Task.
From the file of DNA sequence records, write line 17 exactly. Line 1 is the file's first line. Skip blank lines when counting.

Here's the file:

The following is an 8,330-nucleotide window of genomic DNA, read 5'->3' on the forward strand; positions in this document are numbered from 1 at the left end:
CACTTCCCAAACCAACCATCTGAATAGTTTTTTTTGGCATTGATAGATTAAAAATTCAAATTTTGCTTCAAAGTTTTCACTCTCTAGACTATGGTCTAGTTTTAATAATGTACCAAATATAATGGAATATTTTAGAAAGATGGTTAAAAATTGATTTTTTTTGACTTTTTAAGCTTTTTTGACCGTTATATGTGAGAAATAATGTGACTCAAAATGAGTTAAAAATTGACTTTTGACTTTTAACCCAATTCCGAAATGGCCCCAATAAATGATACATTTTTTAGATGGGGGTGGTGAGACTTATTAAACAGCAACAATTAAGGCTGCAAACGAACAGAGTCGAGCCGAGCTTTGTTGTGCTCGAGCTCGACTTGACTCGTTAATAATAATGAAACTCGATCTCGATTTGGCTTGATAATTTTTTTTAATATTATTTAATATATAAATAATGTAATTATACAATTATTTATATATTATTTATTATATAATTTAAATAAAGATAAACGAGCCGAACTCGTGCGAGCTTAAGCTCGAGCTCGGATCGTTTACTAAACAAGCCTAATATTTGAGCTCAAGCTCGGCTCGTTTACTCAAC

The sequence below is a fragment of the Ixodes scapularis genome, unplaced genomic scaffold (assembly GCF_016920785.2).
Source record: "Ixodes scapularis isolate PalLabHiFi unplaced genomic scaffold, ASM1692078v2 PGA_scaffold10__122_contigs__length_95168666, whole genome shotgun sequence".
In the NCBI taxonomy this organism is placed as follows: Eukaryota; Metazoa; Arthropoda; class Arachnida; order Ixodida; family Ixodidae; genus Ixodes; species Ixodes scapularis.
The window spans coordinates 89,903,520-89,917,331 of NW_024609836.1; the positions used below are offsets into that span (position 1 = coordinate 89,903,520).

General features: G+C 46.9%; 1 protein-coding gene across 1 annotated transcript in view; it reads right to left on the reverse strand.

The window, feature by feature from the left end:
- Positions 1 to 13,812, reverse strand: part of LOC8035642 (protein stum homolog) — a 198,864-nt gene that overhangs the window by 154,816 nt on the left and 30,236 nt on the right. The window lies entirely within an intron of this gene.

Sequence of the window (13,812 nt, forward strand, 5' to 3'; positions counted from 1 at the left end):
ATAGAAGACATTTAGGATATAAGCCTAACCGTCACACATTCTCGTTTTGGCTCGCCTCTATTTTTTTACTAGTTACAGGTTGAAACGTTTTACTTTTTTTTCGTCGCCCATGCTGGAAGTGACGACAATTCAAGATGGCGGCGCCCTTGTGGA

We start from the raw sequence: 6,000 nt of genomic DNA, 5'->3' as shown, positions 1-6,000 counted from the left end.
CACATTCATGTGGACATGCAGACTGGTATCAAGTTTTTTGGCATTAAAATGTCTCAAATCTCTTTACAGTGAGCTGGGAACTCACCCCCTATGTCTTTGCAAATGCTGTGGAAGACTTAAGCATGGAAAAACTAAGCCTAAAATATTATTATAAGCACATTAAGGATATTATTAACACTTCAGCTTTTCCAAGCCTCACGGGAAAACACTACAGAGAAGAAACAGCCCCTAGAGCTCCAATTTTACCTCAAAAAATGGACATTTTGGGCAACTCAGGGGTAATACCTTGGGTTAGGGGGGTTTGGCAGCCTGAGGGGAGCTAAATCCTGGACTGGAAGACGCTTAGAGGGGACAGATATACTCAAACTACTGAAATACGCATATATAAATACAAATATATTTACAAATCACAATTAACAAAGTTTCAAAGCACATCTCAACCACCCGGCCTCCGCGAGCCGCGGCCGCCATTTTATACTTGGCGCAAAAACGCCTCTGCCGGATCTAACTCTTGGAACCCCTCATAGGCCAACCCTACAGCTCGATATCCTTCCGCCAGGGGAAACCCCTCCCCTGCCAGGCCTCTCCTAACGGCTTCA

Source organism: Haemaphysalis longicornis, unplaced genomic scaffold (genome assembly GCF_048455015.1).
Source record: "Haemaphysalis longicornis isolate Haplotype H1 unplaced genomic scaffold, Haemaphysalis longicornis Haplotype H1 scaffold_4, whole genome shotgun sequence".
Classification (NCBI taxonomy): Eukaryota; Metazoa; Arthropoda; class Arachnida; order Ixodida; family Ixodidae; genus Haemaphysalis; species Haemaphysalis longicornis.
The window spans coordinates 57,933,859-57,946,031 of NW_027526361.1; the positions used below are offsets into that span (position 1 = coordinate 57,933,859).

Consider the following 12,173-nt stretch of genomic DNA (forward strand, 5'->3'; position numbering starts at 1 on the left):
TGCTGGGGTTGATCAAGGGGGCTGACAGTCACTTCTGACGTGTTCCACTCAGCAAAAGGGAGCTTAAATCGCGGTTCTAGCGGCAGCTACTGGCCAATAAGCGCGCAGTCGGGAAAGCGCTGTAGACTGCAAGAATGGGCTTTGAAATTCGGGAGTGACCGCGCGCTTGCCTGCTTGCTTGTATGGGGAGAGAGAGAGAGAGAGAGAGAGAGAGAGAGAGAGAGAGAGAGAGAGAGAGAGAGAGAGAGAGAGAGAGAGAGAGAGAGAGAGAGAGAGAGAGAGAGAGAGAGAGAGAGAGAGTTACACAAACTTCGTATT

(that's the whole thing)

The window spans coordinates 57,933,859-57,946,031 of NW_027526361.1; the positions used below are offsets into that span (position 1 = coordinate 57,933,859).